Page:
The most famous umbrella since Neville Chamberlain went to Munich

The public appetite for trivial distraction has always extended to our chief executives.

I remember the minor uproar when Lyndon Johnson lifted a beagle by the ears. There was extensive commentary on Richard Nixon's taste for cottage cheese and ketchup.* And now there is some kind of disturbance in the Force because of a photograph of a Marine holding an umbrella above President Barack Obama.


A friend and colleague commented on Facebook: "He couldn't find an intern to hold an umbrella? A Marine? Disgusting." Enlarging on the comment, he said, "I'd rather see Biden and Boehner out there holding an umbrella instead of two men who were trained to serve and sacrifice, not be marginalized as butlers on the spot."

We can argue whether or not it is dishonorable for a Marine to offer shelter to his commander in chief, but I think there is something a little deeper at work here.
After all, during three decades in the paragraph game, I have repeatedly seen photos of uniformed service members holding umbrellas above the heads of Ronald Reagan, George H.W. Bush, and George W. Bush, which people have started posting on Facebook. It is a fair question to ask why extending this courtesy to Barack Obama is suddenly outrageous.
For some people, perhaps, lack of awareness that the practice is routine made this particular image startling. But for some, I suspect, it is offensive because they do not think that Mr. Obama is legitimately president of the United States.You see that in the never-go-away birther nonsense. You see something of it in the repeated assertion by George Will and others that Mr. Obama uses first-person singular pronouns excessively.** You know, he's uppity. And that tone, I think, leaks into the umbrella discourse.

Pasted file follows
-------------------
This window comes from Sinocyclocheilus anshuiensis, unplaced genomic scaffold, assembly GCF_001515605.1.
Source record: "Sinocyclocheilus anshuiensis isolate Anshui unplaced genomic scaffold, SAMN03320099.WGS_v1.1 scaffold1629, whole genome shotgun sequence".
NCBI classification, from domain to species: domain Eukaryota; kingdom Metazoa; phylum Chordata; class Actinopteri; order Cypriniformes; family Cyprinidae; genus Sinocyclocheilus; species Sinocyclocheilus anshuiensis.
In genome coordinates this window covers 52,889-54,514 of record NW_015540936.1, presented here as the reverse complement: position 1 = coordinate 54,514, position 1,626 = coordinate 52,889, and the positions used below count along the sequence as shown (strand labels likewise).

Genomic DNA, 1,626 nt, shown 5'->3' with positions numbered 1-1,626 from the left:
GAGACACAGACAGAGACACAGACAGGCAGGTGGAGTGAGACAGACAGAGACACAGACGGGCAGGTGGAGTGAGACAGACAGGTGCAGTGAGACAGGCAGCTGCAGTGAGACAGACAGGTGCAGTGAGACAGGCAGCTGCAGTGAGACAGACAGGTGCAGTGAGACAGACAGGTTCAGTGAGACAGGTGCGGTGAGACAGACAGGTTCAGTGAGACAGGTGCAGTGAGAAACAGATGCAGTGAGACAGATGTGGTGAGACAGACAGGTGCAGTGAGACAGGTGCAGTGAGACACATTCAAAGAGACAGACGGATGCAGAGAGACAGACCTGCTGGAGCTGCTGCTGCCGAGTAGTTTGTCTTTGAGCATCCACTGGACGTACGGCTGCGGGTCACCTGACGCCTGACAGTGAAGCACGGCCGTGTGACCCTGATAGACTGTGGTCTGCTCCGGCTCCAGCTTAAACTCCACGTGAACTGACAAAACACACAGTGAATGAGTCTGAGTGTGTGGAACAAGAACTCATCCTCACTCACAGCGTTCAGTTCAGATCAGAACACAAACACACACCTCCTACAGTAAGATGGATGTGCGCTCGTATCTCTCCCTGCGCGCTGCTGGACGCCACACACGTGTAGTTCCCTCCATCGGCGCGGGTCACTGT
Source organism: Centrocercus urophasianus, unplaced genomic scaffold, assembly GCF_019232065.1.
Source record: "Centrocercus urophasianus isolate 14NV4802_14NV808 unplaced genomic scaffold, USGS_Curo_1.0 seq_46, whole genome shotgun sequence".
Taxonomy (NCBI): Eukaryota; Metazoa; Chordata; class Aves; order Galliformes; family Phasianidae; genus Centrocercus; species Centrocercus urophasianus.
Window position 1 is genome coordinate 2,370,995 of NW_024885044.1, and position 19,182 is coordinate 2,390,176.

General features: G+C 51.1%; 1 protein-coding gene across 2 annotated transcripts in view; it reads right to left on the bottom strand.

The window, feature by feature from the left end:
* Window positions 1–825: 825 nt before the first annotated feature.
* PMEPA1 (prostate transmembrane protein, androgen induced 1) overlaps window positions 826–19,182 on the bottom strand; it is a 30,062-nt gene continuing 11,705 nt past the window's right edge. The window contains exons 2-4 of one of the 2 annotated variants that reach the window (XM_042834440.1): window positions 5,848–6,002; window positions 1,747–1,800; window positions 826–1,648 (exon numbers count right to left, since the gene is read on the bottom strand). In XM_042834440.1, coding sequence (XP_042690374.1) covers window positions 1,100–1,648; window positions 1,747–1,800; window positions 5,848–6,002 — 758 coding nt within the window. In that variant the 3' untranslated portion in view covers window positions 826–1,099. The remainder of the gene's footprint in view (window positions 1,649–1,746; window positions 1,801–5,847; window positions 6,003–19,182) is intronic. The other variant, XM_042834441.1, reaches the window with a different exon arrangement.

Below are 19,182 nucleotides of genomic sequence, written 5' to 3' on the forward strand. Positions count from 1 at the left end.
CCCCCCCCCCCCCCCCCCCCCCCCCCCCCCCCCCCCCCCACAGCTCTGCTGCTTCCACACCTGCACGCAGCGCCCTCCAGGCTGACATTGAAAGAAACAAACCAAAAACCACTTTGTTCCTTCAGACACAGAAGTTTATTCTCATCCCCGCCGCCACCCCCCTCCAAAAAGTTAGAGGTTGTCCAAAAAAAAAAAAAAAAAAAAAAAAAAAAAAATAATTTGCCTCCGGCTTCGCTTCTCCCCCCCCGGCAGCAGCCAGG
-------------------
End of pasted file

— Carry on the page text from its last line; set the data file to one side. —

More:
Now, we have had presidents of dubious legitimacy. Mr. Bush fils got into the Oval Office in part because of a narrow vote on the Supreme Court, from which Justice John Paul Stevens dissented strongly and about which former Justice Sandra Day O'Connor has expressed belated reservations. But he was sworn in as president, and I accepted that, much as I disagreed with many of his subsequent policies and actions. (As a Democrat, I am also unhappy that the 1876 election was stolen from Samuel J. Tilden, but I have got over that.)
Mr. Obama became president by majority vote in two elections whose legitimacy has not been challenged, and he is entitled to the perks that we bestow to our chief magistrates. There is a good deal about his administration that does not bring a spring to my step and a song to my heart, and it would be some service to the public to focus on substantive matters rather than engage in idiotic distractions.

*He was an odd man who did disagreeable and illegal things, but we could at least have let him eat his lunch in peace.

**Mark Liberman at the University of Pennsylvania has repeatedly demolished this assertion by counting pronouns in the public statements of George W. Bush and Bill Clinton and demonstrating that Mr. Obama uses first-person singular pronouns less fequently than either of them. (Arithmetic.)